The Vocabularist: Where does the word 'deflation' come from?

Boy with balloon Image copyright Getty Images

Whether to use the word "deflation" caused furrowed brows in the past week when average prices fell for the first time since 1960.

The BBC's economics editor said many economists were "desperately anxious" that he should not use "the 'd' word".

After decades of complaints about inflation, it might seem surprising that people wished to avoid using a word which suggests the opposite. There were concerns that it should only be "deflation" if prices went on falling.

But headline writers anxious for brevity rushed to say Britain was "in deflation" (though no-one ever said it was "in inflation"). Which sounded bad, like "in recession".

Also deflation sounds sad - just as we say a proud or hopeful person is "deflated" by a disappointment. It makes the country seem like a squashy old football lying forgotten in a shed.

"Inflation" is the classical Latin word "inflatio" from "inflo", combining in and flo, meaning blow.

Latin also has "deflo", from flo and de (meaning "from"). The agricultural author Varro writes of impurities in olive oil being "deflatum" - blown away.

Some Roman somewhere may have used the word deflatio (though it is not recorded). But that is not where our word deflation comes from. If it existed in Latin, "deflatio" would have meant "blowing away".

"Inflation" was a word in Latin and other languages for many centuries before "deflation" appeared.

Image copyright Getty Images
Image caption The word came into use during the bicycle boom of the 1890s

Nor was inflation a very common word in English at first. It rarely meant blowing air into things, but more often had unpleasant overtones which it also had in Latin - sometimes meaning swelling, or flatulence (which also comes from "flo") or excess.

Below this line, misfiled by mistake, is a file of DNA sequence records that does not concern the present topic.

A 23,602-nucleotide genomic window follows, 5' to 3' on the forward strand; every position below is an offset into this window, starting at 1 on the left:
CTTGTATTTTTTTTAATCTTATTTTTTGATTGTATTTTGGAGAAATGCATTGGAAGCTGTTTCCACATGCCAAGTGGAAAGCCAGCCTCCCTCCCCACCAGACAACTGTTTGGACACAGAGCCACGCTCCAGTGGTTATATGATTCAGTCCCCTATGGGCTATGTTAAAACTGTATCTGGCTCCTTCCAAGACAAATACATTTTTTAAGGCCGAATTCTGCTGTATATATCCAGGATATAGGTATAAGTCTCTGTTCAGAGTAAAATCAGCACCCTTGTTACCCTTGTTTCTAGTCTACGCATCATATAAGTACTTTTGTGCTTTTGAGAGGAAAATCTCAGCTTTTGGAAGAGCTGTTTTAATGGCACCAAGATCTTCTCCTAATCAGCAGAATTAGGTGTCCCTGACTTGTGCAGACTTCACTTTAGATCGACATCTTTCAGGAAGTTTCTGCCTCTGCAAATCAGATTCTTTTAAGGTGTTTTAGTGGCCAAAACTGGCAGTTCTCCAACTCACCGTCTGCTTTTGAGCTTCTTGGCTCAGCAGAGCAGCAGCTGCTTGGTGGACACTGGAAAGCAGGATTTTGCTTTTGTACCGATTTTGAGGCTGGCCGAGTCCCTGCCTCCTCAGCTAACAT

In 19th Century America, "inflation" began to be used to criticise the actions of governments putting too much money into circulation, causing prices to rise. Later it was used loosely to mean the rise in prices itself.

A word for the opposite - both letting air out of something, and restricting money and prices - would be needed sooner or later, but it was only in the 1890s that "deflate" and "deflation" came into use.

Why then? Suddenly inflating and deflating had become familiar to millions, for the 1890s was the time of the bicycle boom, when "safety cycles" with chain drives as we know today became widely available and hordes of ordinary people took to the rugged roads - and had to care for their suffering tyres.

And in the cycling column of the Pall Mall Gazette in August 1891 a new word appears: "Good news for the oft-suffering users of pneumatic tyres… a new patent valve, possessing the long-desired means for deflation as well as inflation."

The figurative use followed - HG Wells's War in the Air in 1912 has a character "left in an extremely deflated condition".

When "deflation" was first used by economists is not known, but Sir Ralph Hawtrey's 1919 book Currency and Credit uses it several times.

The new arrival had quickly made itself at home - though still people are "desperately anxious" about what exactly it means.


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